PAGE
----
As I had no reference point for my body, I began to ask other women about their bodies, in particular their vaginas (as I sensed vaginas were important). This led me to writing The Vagina Monologues, which then led me to talking incessantly and obsessively about vaginas. I did this in front of many strangers. As a result of me talking so much about vaginas, women started telling me stories about their bodies. I crisscrossed the Earth in planes, trains, and jeeps. I was hungry for the stories of other women who had experienced violence and suffering. These women and girls had also become exiled from their bodies and they, too, were desperate for a way home. I went to over sixty countries.
I heard about women being molested in their beds, flogged in their burqas, acid-burned in their kitchens, left for dead in parking lots. I went to Jalalabad, Sarajevo, Alabama, Port-au-Prince, Peshawar, Pristina. I spent time in refugee camps, in burned-out buildings and backyards, in dark rooms where women whispered their stories by flashlight. Women showed me their ankle lashes and melted faces, the scars on their bodies from knives and burning cigarettes. Some could no longer walk or have sex. Some became quiet and disappeared. Others became driven machines like me.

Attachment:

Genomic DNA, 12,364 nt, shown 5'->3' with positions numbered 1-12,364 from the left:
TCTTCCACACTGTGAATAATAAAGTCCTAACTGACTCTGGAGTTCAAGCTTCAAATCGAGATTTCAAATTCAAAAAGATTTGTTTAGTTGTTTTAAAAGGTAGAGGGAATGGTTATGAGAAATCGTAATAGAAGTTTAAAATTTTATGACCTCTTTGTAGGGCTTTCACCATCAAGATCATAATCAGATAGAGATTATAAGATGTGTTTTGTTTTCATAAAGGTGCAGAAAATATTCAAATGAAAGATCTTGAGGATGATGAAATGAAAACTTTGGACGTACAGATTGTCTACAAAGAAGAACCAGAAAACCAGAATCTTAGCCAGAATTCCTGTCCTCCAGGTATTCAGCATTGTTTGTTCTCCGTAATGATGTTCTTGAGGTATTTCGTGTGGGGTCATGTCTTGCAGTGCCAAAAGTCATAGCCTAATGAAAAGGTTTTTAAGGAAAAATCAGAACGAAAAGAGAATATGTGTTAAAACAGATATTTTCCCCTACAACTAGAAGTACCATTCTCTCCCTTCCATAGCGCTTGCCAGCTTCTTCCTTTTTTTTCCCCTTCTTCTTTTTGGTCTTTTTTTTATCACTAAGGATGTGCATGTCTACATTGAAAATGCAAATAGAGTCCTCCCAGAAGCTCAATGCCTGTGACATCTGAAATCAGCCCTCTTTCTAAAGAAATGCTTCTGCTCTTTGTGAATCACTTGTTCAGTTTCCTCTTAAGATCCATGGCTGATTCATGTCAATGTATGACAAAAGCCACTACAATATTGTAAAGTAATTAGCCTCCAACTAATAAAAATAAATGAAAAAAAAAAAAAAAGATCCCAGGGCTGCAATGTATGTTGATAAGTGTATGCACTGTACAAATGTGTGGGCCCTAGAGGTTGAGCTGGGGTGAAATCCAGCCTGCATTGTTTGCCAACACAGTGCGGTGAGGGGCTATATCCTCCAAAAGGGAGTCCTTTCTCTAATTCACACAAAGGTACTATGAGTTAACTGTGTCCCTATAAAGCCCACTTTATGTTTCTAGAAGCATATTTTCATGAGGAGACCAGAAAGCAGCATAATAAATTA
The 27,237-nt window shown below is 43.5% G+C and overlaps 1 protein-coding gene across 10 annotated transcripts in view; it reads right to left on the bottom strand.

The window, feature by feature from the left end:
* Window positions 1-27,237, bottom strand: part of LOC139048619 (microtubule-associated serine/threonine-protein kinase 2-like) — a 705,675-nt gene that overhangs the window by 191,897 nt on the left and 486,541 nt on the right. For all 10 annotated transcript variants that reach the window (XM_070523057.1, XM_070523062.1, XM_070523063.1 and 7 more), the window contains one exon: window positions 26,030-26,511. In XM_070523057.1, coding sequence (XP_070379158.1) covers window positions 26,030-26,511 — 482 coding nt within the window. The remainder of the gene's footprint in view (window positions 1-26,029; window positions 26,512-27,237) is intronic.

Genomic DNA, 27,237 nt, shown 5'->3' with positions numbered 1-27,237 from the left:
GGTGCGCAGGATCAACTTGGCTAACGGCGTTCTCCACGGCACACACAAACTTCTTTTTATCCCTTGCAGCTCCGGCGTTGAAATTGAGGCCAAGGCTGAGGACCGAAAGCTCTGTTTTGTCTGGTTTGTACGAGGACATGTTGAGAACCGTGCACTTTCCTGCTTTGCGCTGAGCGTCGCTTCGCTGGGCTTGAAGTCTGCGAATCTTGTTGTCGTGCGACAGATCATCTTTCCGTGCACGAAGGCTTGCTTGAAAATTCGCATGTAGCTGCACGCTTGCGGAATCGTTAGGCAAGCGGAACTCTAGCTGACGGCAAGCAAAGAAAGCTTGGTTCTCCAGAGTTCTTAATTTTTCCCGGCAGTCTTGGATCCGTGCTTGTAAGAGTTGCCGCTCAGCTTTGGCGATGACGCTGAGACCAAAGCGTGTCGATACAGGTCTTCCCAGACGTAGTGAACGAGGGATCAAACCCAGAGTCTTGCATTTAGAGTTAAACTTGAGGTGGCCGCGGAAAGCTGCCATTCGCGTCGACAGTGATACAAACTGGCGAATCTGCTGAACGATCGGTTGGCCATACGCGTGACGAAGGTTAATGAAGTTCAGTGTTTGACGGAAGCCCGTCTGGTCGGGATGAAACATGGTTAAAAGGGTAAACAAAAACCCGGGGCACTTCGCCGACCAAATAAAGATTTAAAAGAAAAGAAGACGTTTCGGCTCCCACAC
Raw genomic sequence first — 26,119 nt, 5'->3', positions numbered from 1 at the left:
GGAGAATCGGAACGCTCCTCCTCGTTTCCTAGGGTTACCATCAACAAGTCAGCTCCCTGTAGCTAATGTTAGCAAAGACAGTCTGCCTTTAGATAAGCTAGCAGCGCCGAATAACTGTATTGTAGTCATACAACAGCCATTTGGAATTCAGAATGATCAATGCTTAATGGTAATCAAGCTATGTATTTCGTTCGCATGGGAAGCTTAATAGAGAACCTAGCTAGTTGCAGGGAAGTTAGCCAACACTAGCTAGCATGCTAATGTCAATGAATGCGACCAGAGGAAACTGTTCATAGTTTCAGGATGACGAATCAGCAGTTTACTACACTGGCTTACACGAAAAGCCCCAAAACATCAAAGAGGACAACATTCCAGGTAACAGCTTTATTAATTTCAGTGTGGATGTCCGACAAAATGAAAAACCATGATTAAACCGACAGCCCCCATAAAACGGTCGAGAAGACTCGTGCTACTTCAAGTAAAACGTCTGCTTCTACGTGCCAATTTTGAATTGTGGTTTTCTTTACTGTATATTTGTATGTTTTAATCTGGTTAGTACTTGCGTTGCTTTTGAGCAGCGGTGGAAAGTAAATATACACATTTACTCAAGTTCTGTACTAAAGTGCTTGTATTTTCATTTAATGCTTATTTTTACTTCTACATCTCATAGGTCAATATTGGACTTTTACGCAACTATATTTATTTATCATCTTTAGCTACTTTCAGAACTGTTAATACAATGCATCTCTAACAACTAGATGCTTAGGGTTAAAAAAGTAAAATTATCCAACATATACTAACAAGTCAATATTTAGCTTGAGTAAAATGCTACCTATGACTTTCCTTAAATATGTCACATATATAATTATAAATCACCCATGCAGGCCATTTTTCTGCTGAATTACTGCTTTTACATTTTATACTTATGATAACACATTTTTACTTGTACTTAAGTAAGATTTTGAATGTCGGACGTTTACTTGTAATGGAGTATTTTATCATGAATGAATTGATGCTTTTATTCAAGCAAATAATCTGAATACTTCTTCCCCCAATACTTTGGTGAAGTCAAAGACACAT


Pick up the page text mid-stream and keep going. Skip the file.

Then I went somewhere else. I went outside what I thought I knew. I went to the Congo and I heard stories that shattered all the other stories. In 2007 I landed in Bukavu, Democratic Republic of Congo. I heard stories that got inside my body. I heard about a little girl who couldn't stop peeing on herself because huge men had shoved themselves inside her. I heard about an eighty-year-old woman whose legs were broken and torn out of their sockets when the soldiers pulled them over her head and raped her. There were thousands of these stories. The stories saturated my cells and nerves. I stopped sleeping. All the stories began to bleed together. The raping of the Earth. The pillaging of minerals. The destruction of vaginas. They were not separate from each other or from me.